Prescribe medication

A nursing assistant can’t prescribe medication to patients as this falls out of their scope of practice.

CNA training doesn’t equip a nursing assistant with the necessary skills and training to safely prescribe medication.

In some states, a CNA can administer nasal, oral, topical, ear, and eye medication under the supervision of RNs.

Tube feeding

In most states, a nursing aide is not allowed to tube feed patients as the risk of choking is relatively high.

A nursing assistant may hang feeding bags and alert nurses to adjust the flow or replace empty bags.

Open wound care

CNAs cannot perform invasive wound care procedures to open wounds like debridement.

Only RNs and LPNs have the training and skills to gauge and assess wound type and depth.

However, the CNA may provide technical and administrative support during complex wound care procedures.

A nursing assistant can also perform simple, non-invasive wound care procedures like dressing change under the supervision of a registered nurse.

Bowel evacuation

A nursing aide is not allowed to perform bowel evacuation to patients even in the presence of an RN.

The procedure is dangerous and, if not correctly done, may lead to a negative vaso-vagal response.

A nursing assistant may support an RN or LPN during the procedure.

Types of CNA jobs

 Types of CNA jobs

Nursing aides work in various positions across different healthcare settings institutions.

The type of healthcare facility, CNA training, and years of experience determine a nursing assistant’s name and nursing duties of a nursing assistant.

A CNA working in nursing care facilities can be a dispensing aide or a surgery CNA in a surgical hospital.

Nursing assistants that satisfy CNA hiring requirements, including passing a background check, can do the following CNA jobs:

CNA administrator

A CNA nurse administrator is a nursing assistant who does all CNA duties but has additional clerical experience and training.

A hospital administrative nursing aide files sensitive patient information, uploads patient data, organizes patient files, updates stock inventory, and maintains other unit data.

In a doctor’s office, an administrative nursing assistant answers the phone, schedules doctor visits, moves patients between treatment rooms, and updates patient personal and medical records.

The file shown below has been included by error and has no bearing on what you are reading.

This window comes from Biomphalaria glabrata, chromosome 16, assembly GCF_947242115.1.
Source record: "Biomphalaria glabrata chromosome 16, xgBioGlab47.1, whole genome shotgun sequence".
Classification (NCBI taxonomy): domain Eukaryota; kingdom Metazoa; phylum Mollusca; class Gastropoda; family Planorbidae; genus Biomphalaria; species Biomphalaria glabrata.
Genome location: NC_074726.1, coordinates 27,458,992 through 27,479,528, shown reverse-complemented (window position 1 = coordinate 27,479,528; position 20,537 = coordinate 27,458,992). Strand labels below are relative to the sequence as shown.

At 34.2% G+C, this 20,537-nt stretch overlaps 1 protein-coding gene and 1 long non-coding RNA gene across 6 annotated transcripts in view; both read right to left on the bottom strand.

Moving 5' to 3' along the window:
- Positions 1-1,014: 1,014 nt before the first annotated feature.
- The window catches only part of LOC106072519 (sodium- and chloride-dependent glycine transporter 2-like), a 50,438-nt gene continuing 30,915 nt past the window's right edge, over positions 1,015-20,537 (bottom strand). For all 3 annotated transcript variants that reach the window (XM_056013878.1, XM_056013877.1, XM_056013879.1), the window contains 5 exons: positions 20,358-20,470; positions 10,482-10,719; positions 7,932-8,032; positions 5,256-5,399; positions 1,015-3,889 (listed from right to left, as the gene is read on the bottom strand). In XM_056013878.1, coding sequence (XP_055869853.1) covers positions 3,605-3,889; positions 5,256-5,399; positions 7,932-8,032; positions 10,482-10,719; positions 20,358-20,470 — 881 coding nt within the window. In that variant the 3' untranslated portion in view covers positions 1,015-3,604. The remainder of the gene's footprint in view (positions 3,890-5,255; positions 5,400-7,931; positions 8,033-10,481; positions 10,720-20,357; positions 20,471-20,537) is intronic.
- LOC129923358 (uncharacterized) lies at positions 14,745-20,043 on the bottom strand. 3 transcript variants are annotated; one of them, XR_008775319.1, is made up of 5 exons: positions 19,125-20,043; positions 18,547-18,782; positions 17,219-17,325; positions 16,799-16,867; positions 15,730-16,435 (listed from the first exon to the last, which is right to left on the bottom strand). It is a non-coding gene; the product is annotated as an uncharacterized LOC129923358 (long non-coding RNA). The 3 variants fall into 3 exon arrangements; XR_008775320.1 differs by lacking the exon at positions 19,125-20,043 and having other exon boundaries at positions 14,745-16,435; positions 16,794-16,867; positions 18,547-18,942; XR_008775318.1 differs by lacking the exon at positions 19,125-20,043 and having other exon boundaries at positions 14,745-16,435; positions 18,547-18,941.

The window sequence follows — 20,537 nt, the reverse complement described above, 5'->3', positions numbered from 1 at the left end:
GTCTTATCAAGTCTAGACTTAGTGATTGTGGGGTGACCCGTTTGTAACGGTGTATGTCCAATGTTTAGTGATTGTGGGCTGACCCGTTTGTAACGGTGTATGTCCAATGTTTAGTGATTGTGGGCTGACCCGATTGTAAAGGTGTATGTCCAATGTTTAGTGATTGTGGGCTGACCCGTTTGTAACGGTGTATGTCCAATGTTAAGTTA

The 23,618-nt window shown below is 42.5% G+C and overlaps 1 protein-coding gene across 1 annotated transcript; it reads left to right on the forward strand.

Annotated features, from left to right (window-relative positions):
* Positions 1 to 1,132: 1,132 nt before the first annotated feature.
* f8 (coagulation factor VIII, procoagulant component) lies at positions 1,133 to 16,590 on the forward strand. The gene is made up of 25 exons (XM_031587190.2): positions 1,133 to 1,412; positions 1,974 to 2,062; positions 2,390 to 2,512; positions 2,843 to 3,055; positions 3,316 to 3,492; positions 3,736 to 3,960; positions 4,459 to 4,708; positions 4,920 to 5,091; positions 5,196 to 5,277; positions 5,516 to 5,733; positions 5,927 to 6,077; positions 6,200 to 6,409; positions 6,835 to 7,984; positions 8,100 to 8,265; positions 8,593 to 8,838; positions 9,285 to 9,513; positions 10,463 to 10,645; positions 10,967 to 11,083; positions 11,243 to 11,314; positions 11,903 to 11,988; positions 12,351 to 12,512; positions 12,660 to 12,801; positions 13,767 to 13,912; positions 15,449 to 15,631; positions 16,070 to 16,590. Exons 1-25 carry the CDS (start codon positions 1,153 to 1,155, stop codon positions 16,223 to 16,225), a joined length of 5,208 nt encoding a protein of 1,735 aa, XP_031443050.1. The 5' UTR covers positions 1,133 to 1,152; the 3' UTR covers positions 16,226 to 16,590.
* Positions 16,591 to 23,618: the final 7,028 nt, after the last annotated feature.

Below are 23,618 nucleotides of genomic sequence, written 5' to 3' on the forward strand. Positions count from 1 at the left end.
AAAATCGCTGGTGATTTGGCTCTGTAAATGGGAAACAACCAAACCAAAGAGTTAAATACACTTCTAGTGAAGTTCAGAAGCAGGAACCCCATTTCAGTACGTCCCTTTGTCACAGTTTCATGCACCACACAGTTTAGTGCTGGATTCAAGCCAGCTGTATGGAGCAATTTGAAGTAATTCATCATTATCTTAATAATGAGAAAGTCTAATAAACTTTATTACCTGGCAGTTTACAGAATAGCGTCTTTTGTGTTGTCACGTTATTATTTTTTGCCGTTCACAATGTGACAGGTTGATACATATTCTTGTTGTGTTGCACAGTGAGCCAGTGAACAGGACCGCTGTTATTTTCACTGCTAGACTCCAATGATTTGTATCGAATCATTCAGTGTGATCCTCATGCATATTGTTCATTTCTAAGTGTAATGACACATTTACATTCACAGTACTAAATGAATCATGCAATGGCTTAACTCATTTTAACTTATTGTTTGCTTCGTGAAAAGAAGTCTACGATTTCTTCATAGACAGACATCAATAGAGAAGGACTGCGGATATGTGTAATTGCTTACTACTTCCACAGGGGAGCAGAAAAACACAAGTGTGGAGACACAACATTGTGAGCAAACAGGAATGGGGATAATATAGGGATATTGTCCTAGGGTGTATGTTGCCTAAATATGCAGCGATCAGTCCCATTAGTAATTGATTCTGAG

CNA administrators can work as unit clerks in hospitals, customer care staff, or medical transcriptionists in a doctor’s office.

The education requirements for a CNA administrator include CNA certification and basic clerical training.

Travel CNA

Traveling CNAs fill in short-term nursing assistant vacant positions in different healthcare facilities.

The traveling nursing aide duties remain essentially unchanged, with the only difference being that they don’t hold permanent positions.

If you love the freedom of traveling and working in different locations, then the traveling nurse job is perfect for you.

Travel nurse aides also enjoy higher remunerations and other allowances like traveling and living allowances.

Hospital CNA

Hospital nursing assistants provide basic patient care in different hospital settings.

By providing nursing support to other healthcare professionals in a hospital setting, CNAs enable hospitals to provide quality and comprehensive patient services.

The duties of a CNA in a hospital setting include ambulating, feeding, bathing, toileting, and moving patients to treatment rooms.

Some CNAs in hospitals provide more specialized CNA services, including working as surgery technicians, oncology, and obstetrics nursing aids.

Hospital CNA tasks vary depending on their training and experience levels.

Private duty CNA

Private duties CNA provide personalized nursing assistance to patients.

A private nurse aide job description includes visiting patients and helping them perform activities of daily living.

The duties of a private duty nursing aide include bathing, feeding, checking vital signs, and providing medical assistance to elderly patients.

To work as a private nursing assistant, you require CNA certification and at least 100 hours of practical experience.

Private CNA jobs require excellent interpersonal and communication skills since you’ll provide personalized services to clients.

CNA nursing home

A nursing home nurse aide provides basic patient care to residents of a nursing care facility.

This entry-level CNA job provides the launching pad for most nursing assistants to progress in their CNA careers.

The CNA’s role in a nursing home revolves around providing care and comfort to residents.

An assistant nurse in a nursing home does the following:

  • Changing bedpans
  • Monitoring residents condition
  • Checking patient vitals(blood pressure, respiration rate)
  • Bathing and grooming
  • Turning, moving, and walking patients

Nursing home CNA qualifications require you to have a CNA certificate with a minimum of a high school diploma.

Long term care CNA

Long-term care facilities (LTC) strive to provide a relaxing and conducive environment for elderly residents.

LTC caregivers work under the supervision of RNs to feed, bathe, clothe, and move elderly patients.

In some states, LTC assisting nurses also dispense medication and chart patient activities.

The LTC CNA job description doesn’t differ much from a home care nursing assistant.

An  LTC nursing aide is an entry-level position, and people with a high school diploma can successfully apply for the job.

Rehabilitation center CNA

Rehabilitation clinics provide restorative health services to patients recovering from physical or psychological traumas.

Commons medical services offered in a rehabilitation center include physical, occupational and speech therapy.

The CNA’s role in a rehabilitation center is to provide nursing support to patients and residents.

Duties of a rehabilitation center nursing assistant include:

– Provide psychological and emotional support to resident

– Assist patient in activities of daily living

– Monitor the patient’s condition